Edinburgh International Film Festival 2016: 10 essential films to see

Christopher Lambert stars in Highlander. Picture: The Kobal Collection
Christopher Lambert stars in Highlander. Picture: The Kobal Collection
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The Edinburgh International Film Festival brings the best of world cinema to the capital this week, along with a few homegrown offerings. Alistair Harkness selects ten films to look out for

Highlander (18 June) & Trainspotting (19 June)



Scottish films don’t get much more cult than Highlander and Trainspotting and, like the Edinburgh International Film Festival itself, both are celebrating significant birthdays this year. Highlander was one of the loopier fantasy films to emerge from the 1980s. Thirty years on, its idiosyncratic casting choices, MTV-aesthetic and mega-selling Queen soundtrack only add to its enduring and endearingly weird appeal. As does Clancy Brown, who played chief villain “the Kurgan” and who’ll be in Edinburgh to celebrate the world premiere of this newly restored print. As for Trainspotting, little new needs to be said about Danny Boyle’s landmark adaptation of Irvine Welsh’s heroin-themed pop-culture sensation, largely because it still feels as fresh as it did 20 years ago. At the time of writing, attending guests were still to be confirmed, but given Boyle, Ewan McGregor and the rest of the cast are shooting the sequel in Edinburgh right now, hopefully they’ll make some kind of appearance.

Hunt for the Wilderpeople (16 & 25 June)

New Zealand filmmaker Taika Waititi is currently in pre-production on the next Thor movie for Marvel, but those who sampled his wry, sly sense of humour in Boy or What We Do in the Shadows should already be excited about this latest effort. Hunt for the Wilderpeople teams relative newcomer Julian Dennison with Sam Neill for a mismatched buddy comedy about a troubled foster kid who heads into the bush with his new guardian’s curmudgeonly partner in order to avoid being sent to a juvenile detention centre. Flight of the Conchords’ Rhys Derby co-stars as a crazy hermit living off the grid.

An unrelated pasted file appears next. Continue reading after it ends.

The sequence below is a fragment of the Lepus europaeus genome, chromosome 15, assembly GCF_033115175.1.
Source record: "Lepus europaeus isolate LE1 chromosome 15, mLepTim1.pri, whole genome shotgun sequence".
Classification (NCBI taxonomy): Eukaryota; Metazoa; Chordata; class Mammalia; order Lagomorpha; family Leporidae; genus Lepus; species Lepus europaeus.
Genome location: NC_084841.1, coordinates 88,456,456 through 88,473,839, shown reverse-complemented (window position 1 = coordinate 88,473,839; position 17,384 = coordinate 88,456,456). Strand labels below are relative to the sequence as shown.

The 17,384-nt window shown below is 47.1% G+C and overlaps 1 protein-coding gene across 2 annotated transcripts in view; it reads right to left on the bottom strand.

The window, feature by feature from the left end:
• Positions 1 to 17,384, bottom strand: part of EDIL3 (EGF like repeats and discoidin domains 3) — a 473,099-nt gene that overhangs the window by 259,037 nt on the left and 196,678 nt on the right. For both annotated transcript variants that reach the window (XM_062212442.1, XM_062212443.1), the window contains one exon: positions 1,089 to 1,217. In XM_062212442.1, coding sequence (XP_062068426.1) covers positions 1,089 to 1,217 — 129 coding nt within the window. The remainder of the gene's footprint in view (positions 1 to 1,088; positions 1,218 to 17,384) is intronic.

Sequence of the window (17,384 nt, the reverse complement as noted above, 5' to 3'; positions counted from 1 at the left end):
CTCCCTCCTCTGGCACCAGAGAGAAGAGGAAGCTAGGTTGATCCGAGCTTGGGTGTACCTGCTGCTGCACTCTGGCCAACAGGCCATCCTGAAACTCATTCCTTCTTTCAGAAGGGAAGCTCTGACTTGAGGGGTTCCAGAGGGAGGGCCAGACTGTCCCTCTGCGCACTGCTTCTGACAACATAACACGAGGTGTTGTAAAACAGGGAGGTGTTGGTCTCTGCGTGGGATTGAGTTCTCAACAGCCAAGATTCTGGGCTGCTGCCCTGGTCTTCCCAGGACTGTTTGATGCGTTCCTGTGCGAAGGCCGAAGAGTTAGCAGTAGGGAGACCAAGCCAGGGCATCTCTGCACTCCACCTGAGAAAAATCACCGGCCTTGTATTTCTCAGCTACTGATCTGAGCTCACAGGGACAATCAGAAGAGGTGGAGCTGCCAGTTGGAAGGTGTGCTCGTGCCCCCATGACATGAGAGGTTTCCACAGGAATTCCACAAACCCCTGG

Finding Dory (18 June)



The instant classic status of Pixar’s first wave of hits has ensured they’ve never been out of circulation, so the 13 years between Finding Nemo and this sequel feels like a drop in the ocean. Smartly zeroing in on the memory-impaired Blue Tang fish voiced by Ellen DeGeneres first time round, the new film is set a year later and follows Dory’s efforts to find her family. Returning director Andrew Stanton has said he’s used a flash-backing structure to replicate the way Dory’s scatterbrain works, which makes this sound like an adorable riff on Memento.

The Childhood of a Leader (18 & 19 June)

US actor Brady Corbet has crafted a fascinating career, eschewing mainstream blockbuster fare as a teenager to work with the likes of Michael Haneke, and going on to form a close allegiance with the New York-based Borderline Films collective in his early 20s (he starred in both Martha Marcy May Marlene and Simon Killer, co-conceiving the latter). Now 27, he’s moved behind the camera with this ambitious period film, a study in megalomania that chronicles the early years of a future dictator in the aftermath of the First World War. Starring Robert Pattinson, Liam Cunningham and Bérénice Bejo, the film won the Corbet best debut and best director prizes at last year’s Venice Film Festival.

Maggie’s Plan (18 & 19 June)

Maggie's Plan

Maggie's Plan